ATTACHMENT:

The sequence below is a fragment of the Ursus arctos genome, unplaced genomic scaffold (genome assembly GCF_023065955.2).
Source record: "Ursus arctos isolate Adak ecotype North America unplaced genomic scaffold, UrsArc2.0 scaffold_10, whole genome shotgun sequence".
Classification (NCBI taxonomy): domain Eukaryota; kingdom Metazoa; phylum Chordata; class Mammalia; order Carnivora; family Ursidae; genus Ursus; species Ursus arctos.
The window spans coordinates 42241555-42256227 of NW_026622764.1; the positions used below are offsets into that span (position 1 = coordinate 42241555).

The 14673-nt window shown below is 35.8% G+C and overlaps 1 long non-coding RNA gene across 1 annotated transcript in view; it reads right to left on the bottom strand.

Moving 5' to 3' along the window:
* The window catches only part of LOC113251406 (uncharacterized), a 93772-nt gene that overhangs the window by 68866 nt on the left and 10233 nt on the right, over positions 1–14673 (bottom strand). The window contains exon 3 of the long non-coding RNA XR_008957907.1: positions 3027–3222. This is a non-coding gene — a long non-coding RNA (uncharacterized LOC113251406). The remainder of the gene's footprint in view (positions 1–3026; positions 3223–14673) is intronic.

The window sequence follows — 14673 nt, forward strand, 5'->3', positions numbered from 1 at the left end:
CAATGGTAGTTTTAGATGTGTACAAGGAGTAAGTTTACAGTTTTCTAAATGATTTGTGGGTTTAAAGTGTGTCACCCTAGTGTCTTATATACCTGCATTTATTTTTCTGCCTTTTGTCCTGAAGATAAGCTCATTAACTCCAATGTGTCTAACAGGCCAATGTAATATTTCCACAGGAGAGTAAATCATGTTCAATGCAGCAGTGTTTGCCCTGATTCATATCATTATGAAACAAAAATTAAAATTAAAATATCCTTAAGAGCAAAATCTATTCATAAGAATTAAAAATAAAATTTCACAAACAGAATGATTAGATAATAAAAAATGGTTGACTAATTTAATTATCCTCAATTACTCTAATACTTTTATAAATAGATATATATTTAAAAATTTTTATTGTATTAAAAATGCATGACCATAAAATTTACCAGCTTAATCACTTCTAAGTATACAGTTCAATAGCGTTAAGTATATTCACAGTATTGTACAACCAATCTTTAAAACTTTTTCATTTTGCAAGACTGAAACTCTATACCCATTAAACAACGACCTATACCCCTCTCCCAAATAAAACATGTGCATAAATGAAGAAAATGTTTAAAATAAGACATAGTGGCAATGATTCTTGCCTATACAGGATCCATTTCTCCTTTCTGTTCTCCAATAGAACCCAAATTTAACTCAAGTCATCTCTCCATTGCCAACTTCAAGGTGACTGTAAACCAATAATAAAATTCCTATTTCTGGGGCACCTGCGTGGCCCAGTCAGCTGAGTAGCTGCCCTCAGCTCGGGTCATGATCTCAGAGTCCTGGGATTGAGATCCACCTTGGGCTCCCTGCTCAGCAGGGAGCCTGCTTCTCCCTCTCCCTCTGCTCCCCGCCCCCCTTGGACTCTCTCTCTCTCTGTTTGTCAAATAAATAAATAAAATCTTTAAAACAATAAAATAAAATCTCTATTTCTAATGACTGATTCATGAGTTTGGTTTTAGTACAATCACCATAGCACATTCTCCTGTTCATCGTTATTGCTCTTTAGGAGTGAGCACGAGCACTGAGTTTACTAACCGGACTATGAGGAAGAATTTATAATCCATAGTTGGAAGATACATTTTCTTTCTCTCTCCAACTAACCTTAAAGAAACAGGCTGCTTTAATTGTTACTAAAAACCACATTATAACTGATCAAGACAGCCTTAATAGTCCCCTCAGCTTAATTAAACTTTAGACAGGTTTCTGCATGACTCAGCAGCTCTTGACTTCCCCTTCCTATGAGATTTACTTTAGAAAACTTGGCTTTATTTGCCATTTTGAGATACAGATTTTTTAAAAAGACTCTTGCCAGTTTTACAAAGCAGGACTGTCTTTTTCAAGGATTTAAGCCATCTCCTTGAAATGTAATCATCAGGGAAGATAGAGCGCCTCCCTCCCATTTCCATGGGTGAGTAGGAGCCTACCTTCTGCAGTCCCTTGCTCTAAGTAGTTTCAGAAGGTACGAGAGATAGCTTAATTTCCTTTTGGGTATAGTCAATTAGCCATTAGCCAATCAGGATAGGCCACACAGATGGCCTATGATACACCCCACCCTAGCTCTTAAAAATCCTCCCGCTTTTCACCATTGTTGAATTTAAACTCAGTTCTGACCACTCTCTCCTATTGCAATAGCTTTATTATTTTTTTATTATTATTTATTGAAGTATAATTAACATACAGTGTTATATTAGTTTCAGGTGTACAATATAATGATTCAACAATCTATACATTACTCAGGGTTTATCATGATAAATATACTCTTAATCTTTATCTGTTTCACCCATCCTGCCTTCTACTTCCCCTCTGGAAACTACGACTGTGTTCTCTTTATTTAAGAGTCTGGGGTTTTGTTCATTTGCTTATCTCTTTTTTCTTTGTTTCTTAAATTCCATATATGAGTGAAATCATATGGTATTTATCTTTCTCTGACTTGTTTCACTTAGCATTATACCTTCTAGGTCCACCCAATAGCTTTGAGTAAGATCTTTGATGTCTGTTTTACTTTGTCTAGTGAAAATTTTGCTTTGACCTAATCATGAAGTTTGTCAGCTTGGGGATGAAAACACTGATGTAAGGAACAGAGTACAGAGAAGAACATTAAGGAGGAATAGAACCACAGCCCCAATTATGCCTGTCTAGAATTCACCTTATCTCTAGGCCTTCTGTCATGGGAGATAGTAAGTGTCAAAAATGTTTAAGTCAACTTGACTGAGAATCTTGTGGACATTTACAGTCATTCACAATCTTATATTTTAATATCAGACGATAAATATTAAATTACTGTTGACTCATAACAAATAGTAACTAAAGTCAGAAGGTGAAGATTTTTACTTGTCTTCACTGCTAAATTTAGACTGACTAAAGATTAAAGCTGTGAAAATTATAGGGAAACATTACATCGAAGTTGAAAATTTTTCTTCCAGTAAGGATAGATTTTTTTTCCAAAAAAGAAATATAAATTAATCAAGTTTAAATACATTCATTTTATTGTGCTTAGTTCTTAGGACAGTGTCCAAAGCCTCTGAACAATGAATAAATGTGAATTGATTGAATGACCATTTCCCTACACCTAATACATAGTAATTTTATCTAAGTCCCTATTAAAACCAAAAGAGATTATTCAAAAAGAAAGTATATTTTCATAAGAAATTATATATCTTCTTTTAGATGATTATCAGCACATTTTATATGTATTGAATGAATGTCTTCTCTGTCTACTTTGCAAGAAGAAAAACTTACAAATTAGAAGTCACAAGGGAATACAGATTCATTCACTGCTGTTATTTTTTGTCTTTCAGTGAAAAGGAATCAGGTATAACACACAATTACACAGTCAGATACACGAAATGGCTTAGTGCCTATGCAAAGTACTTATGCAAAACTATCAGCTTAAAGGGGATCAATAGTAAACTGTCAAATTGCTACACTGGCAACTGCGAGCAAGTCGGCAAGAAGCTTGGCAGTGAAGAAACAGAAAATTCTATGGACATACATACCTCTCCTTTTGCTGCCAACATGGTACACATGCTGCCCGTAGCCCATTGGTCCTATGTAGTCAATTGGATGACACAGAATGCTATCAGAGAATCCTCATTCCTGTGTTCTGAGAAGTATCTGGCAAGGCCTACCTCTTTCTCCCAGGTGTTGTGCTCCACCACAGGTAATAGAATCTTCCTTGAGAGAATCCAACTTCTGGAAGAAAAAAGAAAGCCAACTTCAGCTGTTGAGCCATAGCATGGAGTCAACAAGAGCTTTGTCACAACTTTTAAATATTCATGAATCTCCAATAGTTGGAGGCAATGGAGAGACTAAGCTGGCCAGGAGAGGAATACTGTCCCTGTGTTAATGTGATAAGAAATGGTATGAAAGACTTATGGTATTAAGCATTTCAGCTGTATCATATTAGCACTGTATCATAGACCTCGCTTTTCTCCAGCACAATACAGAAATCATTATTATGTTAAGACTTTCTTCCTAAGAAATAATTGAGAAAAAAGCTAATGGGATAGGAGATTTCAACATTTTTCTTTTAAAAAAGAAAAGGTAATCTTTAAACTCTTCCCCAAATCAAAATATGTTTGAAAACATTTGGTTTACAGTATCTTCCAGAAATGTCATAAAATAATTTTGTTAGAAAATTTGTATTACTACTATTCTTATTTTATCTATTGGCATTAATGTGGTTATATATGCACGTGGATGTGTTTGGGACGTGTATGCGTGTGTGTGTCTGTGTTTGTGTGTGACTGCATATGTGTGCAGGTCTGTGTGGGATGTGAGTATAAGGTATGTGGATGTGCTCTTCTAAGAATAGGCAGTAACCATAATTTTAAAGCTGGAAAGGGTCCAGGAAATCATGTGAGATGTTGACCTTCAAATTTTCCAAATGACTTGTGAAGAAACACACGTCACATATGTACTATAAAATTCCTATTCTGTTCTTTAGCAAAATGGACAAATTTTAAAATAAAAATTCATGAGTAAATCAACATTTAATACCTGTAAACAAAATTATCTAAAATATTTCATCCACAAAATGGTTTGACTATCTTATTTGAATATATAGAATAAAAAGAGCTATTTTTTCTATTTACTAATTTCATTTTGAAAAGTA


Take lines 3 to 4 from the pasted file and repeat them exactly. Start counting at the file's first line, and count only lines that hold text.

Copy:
Classification (NCBI taxonomy): domain Eukaryota; kingdom Metazoa; phylum Chordata; class Mammalia; order Carnivora; family Ursidae; genus Ursus; species Ursus arctos.
The window spans coordinates 42241555-42256227 of NW_026622764.1; the positions used below are offsets into that span (position 1 = coordinate 42241555).